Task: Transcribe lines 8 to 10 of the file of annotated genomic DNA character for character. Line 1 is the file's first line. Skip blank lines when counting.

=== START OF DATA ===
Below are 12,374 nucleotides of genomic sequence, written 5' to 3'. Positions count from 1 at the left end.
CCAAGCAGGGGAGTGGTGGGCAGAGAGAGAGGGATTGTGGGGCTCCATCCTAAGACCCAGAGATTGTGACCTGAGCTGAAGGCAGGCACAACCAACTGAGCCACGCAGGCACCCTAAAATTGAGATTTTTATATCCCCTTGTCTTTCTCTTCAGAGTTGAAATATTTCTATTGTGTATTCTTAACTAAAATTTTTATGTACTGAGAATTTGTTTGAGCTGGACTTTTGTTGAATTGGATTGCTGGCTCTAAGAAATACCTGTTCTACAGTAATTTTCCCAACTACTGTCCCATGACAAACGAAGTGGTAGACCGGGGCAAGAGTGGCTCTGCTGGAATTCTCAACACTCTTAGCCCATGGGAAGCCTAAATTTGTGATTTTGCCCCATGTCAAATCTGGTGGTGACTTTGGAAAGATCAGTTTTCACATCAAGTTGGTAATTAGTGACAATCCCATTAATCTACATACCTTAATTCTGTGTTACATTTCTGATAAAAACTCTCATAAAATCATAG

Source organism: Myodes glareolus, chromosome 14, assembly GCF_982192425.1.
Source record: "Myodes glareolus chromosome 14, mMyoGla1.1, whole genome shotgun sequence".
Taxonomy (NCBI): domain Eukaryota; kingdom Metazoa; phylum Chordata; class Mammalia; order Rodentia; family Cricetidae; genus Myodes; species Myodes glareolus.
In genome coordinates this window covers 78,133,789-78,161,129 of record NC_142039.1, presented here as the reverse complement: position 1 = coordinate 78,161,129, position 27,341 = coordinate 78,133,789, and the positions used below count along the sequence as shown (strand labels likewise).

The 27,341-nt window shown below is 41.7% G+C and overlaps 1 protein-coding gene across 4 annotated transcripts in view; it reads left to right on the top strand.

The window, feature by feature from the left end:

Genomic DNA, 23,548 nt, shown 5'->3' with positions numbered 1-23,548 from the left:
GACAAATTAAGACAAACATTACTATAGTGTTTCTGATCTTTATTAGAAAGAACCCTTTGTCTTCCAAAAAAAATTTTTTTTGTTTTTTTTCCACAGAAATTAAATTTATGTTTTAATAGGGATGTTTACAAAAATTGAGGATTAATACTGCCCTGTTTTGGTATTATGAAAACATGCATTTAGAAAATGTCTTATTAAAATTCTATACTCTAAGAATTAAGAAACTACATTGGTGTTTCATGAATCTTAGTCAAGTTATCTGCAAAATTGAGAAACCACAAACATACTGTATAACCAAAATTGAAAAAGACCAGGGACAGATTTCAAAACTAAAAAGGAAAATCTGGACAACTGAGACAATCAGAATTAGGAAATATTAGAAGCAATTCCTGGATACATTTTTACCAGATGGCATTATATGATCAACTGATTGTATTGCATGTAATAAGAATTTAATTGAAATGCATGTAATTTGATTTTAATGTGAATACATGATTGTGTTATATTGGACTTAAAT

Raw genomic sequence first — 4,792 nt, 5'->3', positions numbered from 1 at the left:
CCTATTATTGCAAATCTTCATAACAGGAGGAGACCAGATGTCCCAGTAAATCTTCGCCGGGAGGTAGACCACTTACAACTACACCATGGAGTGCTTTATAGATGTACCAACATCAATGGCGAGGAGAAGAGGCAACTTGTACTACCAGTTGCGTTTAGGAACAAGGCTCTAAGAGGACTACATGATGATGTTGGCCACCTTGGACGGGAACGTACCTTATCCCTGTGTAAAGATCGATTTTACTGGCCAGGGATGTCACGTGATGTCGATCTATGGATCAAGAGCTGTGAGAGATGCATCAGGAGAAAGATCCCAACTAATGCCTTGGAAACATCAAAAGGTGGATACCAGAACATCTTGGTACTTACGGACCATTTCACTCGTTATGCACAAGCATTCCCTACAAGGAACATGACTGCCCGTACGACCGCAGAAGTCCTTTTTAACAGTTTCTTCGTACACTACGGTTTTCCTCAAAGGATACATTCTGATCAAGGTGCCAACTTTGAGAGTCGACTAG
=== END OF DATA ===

The window, feature by feature from the left end:

Genomic DNA, 23,548 nt, shown 5'->3' with positions numbered 1-23,548 from the left:
GACAAATTAAGACAAACATTACTATAGTGTTTCTGATCTTTATTAGAAAGAACCCTTTGTCTTCCAAAAAAAATTTTTTTTGTTTTTTTTCCACAGAAATTAAATTTATGTTTTAATAGGGATGTTTACAAAAATTGAGGATTAATACTGCCCTGTTTTGGTATTATGAAAACATGCATTTAGAAAATGTCTTATTAAAATTCTATACTCTAAGAATTAAGAAACTACATTGGTGTTTCATGAATCTTAGTCAAGTTATCTGCAAAATTGAGAAACCACAAACATACTGTATAACCAAAATTGAAAAAGACCAGGGACAGATTTCAAAACTAAAAAGGAAAATCTGGACAACTGAGACAATCAGAATTAGGAAATATTAGAAGCAATTCCTGGATACATTTTTACCAGATGGCATTATATGATCAACTGATTGTATTGCATGTAATAAGAATTTAATTGAAATGCATGTAATTTGATTTTAATGTGAATACATGATTGTGTTATATTGGACTTAAAT